Five people plunge to their deaths when an old Inca bridge across a gorge in Peru snaps. Who were these people? And why these five? That’s what Brother Juniper, a Catholic priest, sets out to investigate in the glorious little novel The Bridge of San Luis Rey by Thornton Wilder. ‘Either we live by accident and die by accident, or we live by plan and die by plan’ Brother Juniper reasons. So which one is it?
The five turn out to be a motley crew: an eccentric unloved heiress, her orphaned, obedient young assistant, a mourning twin ‘escaping’ the death of his brother, a flamboyant adventurer and the illegitimate son of a famous actress. The vividly described characters practically jump at you; they are one of the absolute highlights of this gorgeous book. Who hasn’t come across someone like the Marquesa de Montemayor, for example?
On the street you beheld an old woman, her red wig fallen a little over one ear, her left cheek angry with leprous affection, her right with a complementary adjustment of rouge.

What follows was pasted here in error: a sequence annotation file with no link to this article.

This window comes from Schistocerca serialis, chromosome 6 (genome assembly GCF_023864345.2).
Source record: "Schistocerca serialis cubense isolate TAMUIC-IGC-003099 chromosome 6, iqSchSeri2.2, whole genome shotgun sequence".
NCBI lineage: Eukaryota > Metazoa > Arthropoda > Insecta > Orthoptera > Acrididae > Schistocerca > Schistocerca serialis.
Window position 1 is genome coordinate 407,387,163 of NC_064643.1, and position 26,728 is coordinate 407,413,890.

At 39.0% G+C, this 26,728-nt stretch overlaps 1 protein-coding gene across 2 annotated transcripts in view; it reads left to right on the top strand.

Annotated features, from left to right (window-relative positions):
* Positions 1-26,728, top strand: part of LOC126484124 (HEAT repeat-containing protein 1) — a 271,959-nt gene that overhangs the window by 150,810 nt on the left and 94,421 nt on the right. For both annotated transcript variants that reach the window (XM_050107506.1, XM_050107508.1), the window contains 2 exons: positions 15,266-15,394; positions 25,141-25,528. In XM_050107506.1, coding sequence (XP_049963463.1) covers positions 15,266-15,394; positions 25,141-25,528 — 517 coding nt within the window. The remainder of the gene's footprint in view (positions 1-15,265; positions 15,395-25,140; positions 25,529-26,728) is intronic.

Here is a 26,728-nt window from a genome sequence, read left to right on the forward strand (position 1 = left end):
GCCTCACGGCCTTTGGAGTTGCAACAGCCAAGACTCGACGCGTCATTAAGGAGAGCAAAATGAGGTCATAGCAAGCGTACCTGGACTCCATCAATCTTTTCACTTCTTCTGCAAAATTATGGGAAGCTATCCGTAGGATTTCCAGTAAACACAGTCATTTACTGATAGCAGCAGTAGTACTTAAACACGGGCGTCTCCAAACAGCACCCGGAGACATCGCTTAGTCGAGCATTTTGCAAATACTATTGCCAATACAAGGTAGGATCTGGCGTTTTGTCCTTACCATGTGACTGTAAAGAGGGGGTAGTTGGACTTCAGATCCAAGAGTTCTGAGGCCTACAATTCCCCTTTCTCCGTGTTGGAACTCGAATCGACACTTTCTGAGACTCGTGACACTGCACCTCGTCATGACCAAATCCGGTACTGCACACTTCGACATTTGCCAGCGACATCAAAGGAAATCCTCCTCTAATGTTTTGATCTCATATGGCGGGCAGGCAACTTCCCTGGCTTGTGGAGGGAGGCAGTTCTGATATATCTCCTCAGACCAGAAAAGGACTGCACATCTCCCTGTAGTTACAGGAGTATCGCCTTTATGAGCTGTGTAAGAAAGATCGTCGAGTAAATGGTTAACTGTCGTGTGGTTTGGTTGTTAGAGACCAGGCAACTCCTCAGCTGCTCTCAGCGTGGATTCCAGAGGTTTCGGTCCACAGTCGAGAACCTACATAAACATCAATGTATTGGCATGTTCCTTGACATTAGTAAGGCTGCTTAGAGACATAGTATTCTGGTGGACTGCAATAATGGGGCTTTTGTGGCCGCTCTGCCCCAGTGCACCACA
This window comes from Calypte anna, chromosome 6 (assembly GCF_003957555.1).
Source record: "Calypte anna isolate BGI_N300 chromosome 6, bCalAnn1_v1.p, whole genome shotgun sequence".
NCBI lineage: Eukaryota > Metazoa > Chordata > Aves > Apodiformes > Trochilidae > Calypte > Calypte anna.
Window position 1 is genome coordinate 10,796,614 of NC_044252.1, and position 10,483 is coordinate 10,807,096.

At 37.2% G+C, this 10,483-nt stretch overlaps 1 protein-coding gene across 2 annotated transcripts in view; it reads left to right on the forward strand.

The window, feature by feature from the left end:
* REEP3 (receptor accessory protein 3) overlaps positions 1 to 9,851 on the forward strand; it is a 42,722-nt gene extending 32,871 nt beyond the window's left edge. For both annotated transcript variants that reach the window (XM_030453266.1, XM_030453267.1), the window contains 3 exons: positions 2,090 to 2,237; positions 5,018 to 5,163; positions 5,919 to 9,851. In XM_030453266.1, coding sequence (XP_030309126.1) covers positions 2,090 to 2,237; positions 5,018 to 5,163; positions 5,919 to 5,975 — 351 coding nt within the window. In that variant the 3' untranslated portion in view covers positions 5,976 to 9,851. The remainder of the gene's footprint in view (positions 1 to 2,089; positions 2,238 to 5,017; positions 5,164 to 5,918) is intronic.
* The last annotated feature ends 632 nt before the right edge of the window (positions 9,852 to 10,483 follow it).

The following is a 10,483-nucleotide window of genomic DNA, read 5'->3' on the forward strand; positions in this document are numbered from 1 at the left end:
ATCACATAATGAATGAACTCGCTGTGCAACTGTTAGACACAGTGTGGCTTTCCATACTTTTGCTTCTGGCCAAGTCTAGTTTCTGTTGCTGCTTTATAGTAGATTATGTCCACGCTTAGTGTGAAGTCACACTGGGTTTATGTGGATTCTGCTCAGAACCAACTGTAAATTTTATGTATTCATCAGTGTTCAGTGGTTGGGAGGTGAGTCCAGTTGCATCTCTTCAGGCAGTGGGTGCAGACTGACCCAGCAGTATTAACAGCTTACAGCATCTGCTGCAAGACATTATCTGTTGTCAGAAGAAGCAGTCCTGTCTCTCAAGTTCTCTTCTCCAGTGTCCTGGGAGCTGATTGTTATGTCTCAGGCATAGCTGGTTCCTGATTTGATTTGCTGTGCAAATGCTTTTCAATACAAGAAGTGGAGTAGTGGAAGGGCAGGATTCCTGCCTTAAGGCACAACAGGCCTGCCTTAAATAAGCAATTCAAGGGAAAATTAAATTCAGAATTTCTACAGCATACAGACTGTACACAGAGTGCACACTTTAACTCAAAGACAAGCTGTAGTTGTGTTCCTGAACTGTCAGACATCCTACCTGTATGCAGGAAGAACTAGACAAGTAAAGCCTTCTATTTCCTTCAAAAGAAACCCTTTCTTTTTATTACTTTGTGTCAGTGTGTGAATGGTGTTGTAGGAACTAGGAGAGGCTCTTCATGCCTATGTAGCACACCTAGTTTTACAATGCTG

Brother Juniper sets out to prove that it’s all God’s will, of course, but are these deaths a punishment of some sort or is it God calling home his favourite children? Or perhaps none of the above? The more he investigates, the less it makes sense.
This great little novel is about the really big things in life: love, destiny, religion and the meaning of it all, written in the most exquisite prose. I hadn’t come across a Thornton Wilder book before and that, surely, has been a mistake. His status as one of America’s great 20th century writers is well deserved. This won’t be my last.
The Bridge of San Luis Rey by Thornton Wilder is published by Penguin Books, 124 pages.